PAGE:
With shoes worth Rs 266 cr in tatters, UP kids walk ‘barefoot’ to schools

Diwali gift goes down the drain by Holi.
That precisely summarizes the fate of majority of pairs of shoes distributed among school kids of government-run primary and upper primary schools of Uttar Pradesh in November last year.
A reality check at a government-run primary school in Lucknow’s Jiamau area, at least suggests so.
“They are in tatters. The sole has worn out and it is painful to come to school almost barefoot in this hot weather,” said Rahul, a student of Class 2.
The same boy was super delighted when he got his first pair of black school shoes and socks along with several other children in November during Diwali.
“Almost all 50 pairs of shoes that our school students got as special Diwali gift are in tatters. Many kids hold their shoes together with rubber bands, others with laces,” admitted a teacher, not willing to be named for obvious reasons.
Officials, interestingly, are seized of the matter.
“We have ordered all Basic Shiksha Adhikari (BSAs) to replace these worn shoes as there is a provision of a 12-month warranty. Since shoes were purchased in November, it can be replaced,” said Sarvendra Vikram Bahadur Singh, director, basic education department.
To recall, soon after changing the color of school uniform from khaki to pink and brown, the state government had announced to give a new pair of shoes and socks to all 1.54 crore students studying in primary and upper primary schools across the state.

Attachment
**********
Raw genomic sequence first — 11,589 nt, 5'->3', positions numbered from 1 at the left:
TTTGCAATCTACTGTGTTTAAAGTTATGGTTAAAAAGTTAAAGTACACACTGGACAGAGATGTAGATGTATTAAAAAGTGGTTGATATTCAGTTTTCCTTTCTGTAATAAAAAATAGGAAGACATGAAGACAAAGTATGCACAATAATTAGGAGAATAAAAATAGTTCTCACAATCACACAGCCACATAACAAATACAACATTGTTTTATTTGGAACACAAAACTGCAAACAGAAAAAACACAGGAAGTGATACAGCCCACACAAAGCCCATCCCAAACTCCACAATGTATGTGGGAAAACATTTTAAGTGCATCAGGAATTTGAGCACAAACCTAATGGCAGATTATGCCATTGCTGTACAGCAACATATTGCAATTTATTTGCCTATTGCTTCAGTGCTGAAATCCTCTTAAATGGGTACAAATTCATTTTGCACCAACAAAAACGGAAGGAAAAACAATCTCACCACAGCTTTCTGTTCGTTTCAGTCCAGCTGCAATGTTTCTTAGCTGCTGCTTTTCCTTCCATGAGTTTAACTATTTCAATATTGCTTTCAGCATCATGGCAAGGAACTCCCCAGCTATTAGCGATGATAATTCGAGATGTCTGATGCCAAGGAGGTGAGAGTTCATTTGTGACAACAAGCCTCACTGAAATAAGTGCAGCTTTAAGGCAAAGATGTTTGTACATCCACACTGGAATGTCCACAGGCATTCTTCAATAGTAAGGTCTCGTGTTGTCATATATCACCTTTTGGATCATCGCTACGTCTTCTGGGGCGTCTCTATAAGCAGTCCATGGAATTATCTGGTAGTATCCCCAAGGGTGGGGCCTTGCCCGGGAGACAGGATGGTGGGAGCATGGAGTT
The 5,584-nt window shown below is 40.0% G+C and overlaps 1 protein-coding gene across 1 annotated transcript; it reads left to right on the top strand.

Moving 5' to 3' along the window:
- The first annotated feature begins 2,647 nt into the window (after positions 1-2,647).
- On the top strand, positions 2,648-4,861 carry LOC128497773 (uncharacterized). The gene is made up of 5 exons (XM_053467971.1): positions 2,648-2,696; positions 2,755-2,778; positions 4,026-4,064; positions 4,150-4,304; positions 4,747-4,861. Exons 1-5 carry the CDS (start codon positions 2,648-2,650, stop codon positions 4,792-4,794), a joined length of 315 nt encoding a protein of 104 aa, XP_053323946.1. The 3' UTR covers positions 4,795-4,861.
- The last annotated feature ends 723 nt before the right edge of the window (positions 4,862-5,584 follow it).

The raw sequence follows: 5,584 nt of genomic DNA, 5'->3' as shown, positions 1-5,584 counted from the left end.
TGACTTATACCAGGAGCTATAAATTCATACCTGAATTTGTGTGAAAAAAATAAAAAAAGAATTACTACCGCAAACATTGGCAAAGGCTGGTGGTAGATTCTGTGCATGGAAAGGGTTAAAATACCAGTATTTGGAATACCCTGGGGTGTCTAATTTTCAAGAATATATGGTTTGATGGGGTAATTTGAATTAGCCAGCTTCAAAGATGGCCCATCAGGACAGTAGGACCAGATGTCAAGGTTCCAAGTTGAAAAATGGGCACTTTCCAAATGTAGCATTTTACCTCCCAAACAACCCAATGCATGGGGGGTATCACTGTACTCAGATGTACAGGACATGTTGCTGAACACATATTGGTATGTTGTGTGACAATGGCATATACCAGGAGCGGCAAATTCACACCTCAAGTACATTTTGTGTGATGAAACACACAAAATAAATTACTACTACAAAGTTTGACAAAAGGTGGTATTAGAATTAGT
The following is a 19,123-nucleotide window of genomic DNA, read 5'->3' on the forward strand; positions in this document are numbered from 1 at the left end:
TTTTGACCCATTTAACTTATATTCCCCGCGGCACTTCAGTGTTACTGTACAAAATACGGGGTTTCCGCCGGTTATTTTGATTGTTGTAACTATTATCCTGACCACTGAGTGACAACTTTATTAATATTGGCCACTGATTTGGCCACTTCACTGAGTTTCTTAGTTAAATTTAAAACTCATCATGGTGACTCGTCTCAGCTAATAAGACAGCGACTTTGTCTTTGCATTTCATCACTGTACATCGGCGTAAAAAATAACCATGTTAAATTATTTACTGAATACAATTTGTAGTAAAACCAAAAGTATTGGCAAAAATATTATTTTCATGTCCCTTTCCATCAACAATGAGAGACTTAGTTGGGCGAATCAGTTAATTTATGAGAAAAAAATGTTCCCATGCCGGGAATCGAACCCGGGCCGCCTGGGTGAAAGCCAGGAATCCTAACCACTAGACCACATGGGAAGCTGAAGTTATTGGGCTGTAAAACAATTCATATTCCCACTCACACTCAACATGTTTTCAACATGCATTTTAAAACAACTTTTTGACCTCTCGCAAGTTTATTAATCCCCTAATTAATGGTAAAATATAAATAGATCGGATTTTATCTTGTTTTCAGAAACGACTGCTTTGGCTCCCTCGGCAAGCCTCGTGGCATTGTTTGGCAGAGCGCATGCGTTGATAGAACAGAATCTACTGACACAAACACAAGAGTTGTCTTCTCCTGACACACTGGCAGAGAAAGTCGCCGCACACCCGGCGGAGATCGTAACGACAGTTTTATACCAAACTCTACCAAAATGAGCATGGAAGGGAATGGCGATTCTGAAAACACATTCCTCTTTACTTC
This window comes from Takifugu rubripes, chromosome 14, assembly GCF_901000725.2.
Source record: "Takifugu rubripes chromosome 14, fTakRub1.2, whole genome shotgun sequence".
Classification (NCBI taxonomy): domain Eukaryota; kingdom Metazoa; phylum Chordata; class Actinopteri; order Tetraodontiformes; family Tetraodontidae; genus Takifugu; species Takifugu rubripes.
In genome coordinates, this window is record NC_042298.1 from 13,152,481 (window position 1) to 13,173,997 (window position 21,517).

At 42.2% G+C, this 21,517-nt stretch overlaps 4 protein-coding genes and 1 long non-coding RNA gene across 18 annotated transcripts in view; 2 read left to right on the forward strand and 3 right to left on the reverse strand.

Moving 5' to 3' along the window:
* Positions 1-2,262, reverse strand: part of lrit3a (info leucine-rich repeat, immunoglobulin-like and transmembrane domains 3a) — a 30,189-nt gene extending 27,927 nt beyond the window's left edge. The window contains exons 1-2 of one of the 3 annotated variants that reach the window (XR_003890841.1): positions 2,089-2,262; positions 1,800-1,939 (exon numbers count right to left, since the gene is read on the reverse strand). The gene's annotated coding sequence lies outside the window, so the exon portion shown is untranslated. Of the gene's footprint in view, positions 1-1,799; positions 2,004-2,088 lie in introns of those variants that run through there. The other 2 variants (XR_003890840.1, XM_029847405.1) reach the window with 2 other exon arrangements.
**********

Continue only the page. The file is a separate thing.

Earlier in October, the state cabinet had approved the free distribution of shoes, socks and sweaters to students of classes 1 to 8.
A sum of Rs 266 crore was earmarked for distribution of shoes/socks to the about 1.54 crore students.
The cost of each pair of shoes was Rs 135.75 while socks came at Rs 21.85 a pair.
Bought on a shoe-string budget, many insist the shoes were of substandard quality.
“My shoes now look more of a sandal as the upper part got partly damaged even before Holi,” said Satish, A class 3 student.
“It is better to come barefoot or in bathroom slippers than to come wearing these substandard shoes,” he added.
Some students also complained that they could not wear the shoes as they were either bigger or smaller than their feet.

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